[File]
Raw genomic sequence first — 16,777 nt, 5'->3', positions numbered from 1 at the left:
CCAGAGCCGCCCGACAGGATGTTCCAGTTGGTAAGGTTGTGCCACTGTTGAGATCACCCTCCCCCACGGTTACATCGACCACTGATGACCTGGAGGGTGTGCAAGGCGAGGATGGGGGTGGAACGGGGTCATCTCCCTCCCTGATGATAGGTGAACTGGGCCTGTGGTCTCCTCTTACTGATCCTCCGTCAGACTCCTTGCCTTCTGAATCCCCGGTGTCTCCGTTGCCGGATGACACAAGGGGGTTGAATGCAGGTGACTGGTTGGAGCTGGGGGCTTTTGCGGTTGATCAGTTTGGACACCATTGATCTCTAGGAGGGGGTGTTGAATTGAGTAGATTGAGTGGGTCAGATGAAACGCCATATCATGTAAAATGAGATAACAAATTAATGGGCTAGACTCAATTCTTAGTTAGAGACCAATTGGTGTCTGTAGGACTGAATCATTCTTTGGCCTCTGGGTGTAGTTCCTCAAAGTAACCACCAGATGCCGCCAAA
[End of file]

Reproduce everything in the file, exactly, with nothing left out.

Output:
Raw genomic sequence first — 16,777 nt, 5'->3', positions numbered from 1 at the left:
CCAGAGCCGCCCGACAGGATGTTCCAGTTGGTAAGGTTGTGCCACTGTTGAGATCACCCTCCCCCACGGTTACATCGACCACTGATGACCTGGAGGGTGTGCAAGGCGAGGATGGGGGTGGAACGGGGTCATCTCCCTCCCTGATGATAGGTGAACTGGGCCTGTGGTCTCCTCTTACTGATCCTCCGTCAGACTCCTTGCCTTCTGAATCCCCGGTGTCTCCGTTGCCGGATGACACAAGGGGGTTGAATGCAGGTGACTGGTTGGAGCTGGGGGCTTTTGCGGTTGATCAGTTTGGACACCATTGATCTCTAGGAGGGGGTGTTGAATTGAGTAGATTGAGTGGGTCAGATGAAACGCCATATCATGTAAAATGAGATAACAAATTAATGGGCTAGACTCAATTCTTAGTTAGAGACCAATTGGTGTCTGTAGGACTGAATCATTCTTTGGCCTCTGGGTGTAGTTCCTCAAAGTAACCACCAGATGCCGCCAAA